Murray says he expects the unexpected from Raonic in Wimbledon final

Milos Raonic's lack of grand slam final experience makes him a tricky opponents, says the world No.2.

Murray says he expects the unexpected from Raonic in Wimbledon final
Can Murray claim his third grand slam crown on Sunday? (Image source: The Guardian)

Andy Murray will be chasing his second Wimbledon crown -- and third major in total -- on Sunday afternoon but concedes that his opponent, Milos Raonic, will be tricky to read given the Canadian's lack of major final experience.

The 25-year-old exorcised personal demons when dismissing Roger Federer in five-sets on Centre Court on Friday, registering his place in a grand slam final for the first time ever after near-misses at the Australian Open in January and at SW19 two years previously.

Murray, in the meantime, has breezed into his third major final of the calendar year in commanding fashion, dropping two sets all tournament and defeating Czech star Tomas Berdych in straight sets in the semi-final in just under two hours.

A new experience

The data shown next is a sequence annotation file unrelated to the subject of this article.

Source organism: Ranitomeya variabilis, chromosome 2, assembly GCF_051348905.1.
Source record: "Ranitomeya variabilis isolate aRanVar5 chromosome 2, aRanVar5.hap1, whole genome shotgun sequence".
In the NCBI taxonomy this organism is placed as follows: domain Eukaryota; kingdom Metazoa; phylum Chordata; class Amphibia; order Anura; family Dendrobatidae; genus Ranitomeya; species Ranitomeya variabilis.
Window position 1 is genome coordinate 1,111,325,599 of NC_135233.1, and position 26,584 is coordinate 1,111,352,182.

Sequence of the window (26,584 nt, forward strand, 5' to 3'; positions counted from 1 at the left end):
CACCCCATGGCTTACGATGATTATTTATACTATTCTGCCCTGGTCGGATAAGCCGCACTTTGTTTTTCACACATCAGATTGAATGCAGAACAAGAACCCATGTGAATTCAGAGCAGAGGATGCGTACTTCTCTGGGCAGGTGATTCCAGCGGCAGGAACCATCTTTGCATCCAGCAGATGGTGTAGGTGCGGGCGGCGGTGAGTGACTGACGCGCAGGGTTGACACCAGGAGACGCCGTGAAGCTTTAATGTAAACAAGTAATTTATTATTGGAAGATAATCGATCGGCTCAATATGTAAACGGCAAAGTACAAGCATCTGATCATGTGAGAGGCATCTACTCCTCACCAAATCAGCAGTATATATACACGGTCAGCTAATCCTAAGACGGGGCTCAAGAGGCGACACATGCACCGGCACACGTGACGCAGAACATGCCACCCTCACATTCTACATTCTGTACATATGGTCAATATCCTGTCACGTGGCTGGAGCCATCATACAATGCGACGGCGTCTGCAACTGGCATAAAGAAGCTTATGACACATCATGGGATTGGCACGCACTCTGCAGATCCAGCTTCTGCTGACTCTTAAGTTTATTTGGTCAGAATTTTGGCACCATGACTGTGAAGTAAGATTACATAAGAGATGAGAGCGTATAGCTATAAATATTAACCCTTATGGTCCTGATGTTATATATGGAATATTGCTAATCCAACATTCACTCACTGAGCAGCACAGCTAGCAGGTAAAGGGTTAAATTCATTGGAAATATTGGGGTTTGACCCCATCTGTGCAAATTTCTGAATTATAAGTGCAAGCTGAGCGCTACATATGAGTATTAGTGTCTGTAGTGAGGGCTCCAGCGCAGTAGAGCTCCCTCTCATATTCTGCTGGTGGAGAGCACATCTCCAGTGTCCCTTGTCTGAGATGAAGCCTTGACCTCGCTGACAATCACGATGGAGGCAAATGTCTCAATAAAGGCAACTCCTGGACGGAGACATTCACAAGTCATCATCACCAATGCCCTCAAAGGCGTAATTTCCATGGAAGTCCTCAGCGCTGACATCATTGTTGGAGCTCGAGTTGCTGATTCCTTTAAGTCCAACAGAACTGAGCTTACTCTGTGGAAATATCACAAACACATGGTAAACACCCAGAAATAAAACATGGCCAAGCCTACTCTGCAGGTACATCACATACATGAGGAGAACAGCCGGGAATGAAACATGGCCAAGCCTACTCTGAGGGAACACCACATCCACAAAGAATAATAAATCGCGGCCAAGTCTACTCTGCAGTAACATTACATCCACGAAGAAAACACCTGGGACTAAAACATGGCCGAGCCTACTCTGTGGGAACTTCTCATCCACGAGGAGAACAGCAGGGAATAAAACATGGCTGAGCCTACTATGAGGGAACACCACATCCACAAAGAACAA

"Obviously it's the first time I'll play a slam final against someone that isn't Roger or Novak. So that's different," he told reporters after booking his place in his third final at the All-England Club

The World No.2 says he's unaware of "how anyone will deal with the pressures of a slam final" and will "concentrate on his side" and prepare as normal.

Murray dispatched the Canadian in Melbourne back in January but was fortunate given Raonic's constant battle with injury after he took a two sets-to-one lead.

Such was the margin of Murray's victory on Friday he could afford a smile. (Image source: The Guardian)
Such was the margin of Murray's victory on Friday he could afford a smile. (Image source: The Guardian)

Wimbledon prestige

Murray broke a 77-year hoodoo when he triumphed over Novak Djokovic at this stage in 2013 and says a second crown would hold special importance given how much he dreamt of winning Wimbledon as a child.

"Wimbledon, for a lot of the players but especially British players growing up, this is the biggest competition," he noted.

The Scot surpassed Fred Perry's record of 11 grand slam finals and has endured enough heartbreaks to know that, as British No.1, Wimbledon always "feels a little bit more special."